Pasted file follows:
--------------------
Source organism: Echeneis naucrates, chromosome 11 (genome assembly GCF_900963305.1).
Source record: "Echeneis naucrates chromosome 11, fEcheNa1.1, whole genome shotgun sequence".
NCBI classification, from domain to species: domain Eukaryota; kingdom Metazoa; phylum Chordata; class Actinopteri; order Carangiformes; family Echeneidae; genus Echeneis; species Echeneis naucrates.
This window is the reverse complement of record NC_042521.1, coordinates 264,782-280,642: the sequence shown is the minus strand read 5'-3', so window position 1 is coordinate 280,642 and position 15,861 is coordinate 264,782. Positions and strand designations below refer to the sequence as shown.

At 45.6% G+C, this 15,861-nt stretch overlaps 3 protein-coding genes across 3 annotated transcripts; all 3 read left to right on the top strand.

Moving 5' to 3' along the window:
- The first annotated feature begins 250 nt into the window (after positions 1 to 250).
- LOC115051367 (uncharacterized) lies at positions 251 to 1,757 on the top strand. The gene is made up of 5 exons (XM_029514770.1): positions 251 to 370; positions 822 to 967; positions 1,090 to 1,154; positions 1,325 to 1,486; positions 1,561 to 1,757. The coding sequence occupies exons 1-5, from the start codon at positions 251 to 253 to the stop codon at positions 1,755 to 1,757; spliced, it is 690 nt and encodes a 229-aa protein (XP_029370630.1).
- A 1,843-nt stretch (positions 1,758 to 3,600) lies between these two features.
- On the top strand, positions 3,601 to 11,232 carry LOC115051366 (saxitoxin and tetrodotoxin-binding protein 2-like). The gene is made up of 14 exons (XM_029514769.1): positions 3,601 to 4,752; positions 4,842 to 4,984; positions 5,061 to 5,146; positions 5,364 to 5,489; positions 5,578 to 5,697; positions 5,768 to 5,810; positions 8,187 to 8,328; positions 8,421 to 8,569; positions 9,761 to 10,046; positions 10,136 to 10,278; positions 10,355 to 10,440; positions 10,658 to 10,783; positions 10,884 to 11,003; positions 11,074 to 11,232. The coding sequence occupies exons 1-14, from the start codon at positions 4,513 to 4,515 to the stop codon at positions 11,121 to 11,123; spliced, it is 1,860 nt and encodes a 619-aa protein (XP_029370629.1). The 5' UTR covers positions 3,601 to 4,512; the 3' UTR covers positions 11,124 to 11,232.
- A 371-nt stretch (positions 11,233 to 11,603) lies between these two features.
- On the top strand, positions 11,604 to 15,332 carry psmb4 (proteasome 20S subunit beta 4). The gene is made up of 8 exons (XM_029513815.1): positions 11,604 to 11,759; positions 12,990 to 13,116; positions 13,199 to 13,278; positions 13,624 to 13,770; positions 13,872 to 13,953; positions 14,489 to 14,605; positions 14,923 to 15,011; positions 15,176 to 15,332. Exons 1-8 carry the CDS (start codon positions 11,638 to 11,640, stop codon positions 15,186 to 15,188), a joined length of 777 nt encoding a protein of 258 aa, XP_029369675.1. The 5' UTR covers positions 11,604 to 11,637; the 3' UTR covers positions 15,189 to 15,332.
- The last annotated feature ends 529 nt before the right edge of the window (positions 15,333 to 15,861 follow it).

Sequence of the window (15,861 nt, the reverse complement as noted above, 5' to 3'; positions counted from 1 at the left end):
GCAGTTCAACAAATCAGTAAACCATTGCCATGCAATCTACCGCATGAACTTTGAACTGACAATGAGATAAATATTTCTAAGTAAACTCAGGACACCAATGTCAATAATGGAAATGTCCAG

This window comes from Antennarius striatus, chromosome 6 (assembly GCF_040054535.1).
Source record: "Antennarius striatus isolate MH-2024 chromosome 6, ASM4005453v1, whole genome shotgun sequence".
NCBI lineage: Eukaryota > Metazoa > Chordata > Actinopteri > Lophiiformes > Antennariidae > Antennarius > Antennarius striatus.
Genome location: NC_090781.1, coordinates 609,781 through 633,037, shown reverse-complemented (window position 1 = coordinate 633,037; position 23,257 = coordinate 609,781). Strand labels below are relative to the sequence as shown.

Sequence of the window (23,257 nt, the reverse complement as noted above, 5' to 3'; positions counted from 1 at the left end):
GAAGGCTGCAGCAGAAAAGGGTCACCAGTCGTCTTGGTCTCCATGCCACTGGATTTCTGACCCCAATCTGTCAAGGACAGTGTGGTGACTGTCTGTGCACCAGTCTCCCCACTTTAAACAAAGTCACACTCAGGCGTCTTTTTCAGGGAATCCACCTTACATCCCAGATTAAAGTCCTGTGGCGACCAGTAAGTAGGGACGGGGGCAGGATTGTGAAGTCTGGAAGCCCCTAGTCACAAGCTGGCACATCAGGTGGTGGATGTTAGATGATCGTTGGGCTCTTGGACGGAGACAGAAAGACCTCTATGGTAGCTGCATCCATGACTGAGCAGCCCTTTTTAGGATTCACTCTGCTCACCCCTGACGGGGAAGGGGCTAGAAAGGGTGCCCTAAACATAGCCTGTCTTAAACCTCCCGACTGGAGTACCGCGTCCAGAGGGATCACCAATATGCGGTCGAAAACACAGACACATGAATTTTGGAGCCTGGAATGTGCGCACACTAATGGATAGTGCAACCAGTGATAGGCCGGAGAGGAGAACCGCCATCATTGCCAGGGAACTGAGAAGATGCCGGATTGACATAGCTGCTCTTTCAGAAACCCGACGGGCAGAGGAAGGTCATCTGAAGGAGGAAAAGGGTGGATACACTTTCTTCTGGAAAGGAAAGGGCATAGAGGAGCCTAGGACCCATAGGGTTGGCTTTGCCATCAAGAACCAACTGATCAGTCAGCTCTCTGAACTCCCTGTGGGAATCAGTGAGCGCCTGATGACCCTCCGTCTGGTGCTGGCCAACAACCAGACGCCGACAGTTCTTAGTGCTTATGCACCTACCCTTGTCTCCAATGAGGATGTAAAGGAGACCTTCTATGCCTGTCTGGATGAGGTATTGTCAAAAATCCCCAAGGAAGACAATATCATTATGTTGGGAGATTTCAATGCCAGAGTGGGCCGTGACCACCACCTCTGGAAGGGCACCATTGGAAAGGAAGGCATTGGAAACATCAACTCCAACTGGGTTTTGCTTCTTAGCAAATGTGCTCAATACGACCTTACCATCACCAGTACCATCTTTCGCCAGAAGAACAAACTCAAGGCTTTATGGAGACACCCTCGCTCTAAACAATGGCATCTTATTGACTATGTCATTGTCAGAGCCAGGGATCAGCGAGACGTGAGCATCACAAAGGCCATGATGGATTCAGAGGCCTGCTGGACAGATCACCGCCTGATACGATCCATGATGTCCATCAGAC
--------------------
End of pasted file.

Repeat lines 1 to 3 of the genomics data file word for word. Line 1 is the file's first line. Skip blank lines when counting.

Source organism: Echeneis naucrates, chromosome 11 (genome assembly GCF_900963305.1).
Source record: "Echeneis naucrates chromosome 11, fEcheNa1.1, whole genome shotgun sequence".
NCBI classification, from domain to species: domain Eukaryota; kingdom Metazoa; phylum Chordata; class Actinopteri; order Carangiformes; family Echeneidae; genus Echeneis; species Echeneis naucrates.